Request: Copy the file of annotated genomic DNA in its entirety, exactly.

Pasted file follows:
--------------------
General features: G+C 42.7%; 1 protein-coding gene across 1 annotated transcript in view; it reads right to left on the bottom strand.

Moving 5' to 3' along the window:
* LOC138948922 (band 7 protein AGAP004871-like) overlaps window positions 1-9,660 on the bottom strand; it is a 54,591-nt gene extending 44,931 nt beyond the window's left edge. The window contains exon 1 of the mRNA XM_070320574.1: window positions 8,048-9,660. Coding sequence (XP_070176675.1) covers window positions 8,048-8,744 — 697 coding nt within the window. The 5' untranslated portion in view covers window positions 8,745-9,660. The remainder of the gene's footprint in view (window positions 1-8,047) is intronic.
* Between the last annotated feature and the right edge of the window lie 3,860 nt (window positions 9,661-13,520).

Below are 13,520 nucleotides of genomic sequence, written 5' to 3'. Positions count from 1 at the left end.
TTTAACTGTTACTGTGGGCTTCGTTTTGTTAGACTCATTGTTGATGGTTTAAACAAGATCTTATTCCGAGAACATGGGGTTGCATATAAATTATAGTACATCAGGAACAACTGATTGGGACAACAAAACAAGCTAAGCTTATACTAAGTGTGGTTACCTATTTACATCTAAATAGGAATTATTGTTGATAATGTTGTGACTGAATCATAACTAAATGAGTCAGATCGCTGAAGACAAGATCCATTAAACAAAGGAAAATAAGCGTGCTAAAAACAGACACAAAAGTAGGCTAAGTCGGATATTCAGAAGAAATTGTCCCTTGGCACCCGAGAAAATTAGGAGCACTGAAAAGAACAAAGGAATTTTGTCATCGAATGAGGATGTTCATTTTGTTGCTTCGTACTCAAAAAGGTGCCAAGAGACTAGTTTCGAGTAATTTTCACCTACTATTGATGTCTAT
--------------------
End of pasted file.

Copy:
General features: G+C 42.7%; 1 protein-coding gene across 1 annotated transcript in view; it reads right to left on the bottom strand.

Moving 5' to 3' along the window:
* LOC138948922 (band 7 protein AGAP004871-like) overlaps window positions 1-9,660 on the bottom strand; it is a 54,591-nt gene extending 44,931 nt beyond the window's left edge. The window contains exon 1 of the mRNA XM_070320574.1: window positions 8,048-9,660. Coding sequence (XP_070176675.1) covers window positions 8,048-8,744 — 697 coding nt within the window. The 5' untranslated portion in view covers window positions 8,745-9,660. The remainder of the gene's footprint in view (window positions 1-8,047) is intronic.
* Between the last annotated feature and the right edge of the window lie 3,860 nt (window positions 9,661-13,520).

Below are 13,520 nucleotides of genomic sequence, written 5' to 3'. Positions count from 1 at the left end.
TTTAACTGTTACTGTGGGCTTCGTTTTGTTAGACTCATTGTTGATGGTTTAAACAAGATCTTATTCCGAGAACATGGGGTTGCATATAAATTATAGTACATCAGGAACAACTGATTGGGACAACAAAACAAGCTAAGCTTATACTAAGTGTGGTTACCTATTTACATCTAAATAGGAATTATTGTTGATAATGTTGTGACTGAATCATAACTAAATGAGTCAGATCGCTGAAGACAAGATCCATTAAACAAAGGAAAATAAGCGTGCTAAAAACAGACACAAAAGTAGGCTAAGTCGGATATTCAGAAGAAATTGTCCCTTGGCACCCGAGAAAATTAGGAGCACTGAAAAGAACAAAGGAATTTTGTCATCGAATGAGGATGTTCATTTTGTTGCTTCGTACTCAAAAAGGTGCCAAGAGACTAGTTTCGAGTAATTTTCACCTACTATTGATGTCTAT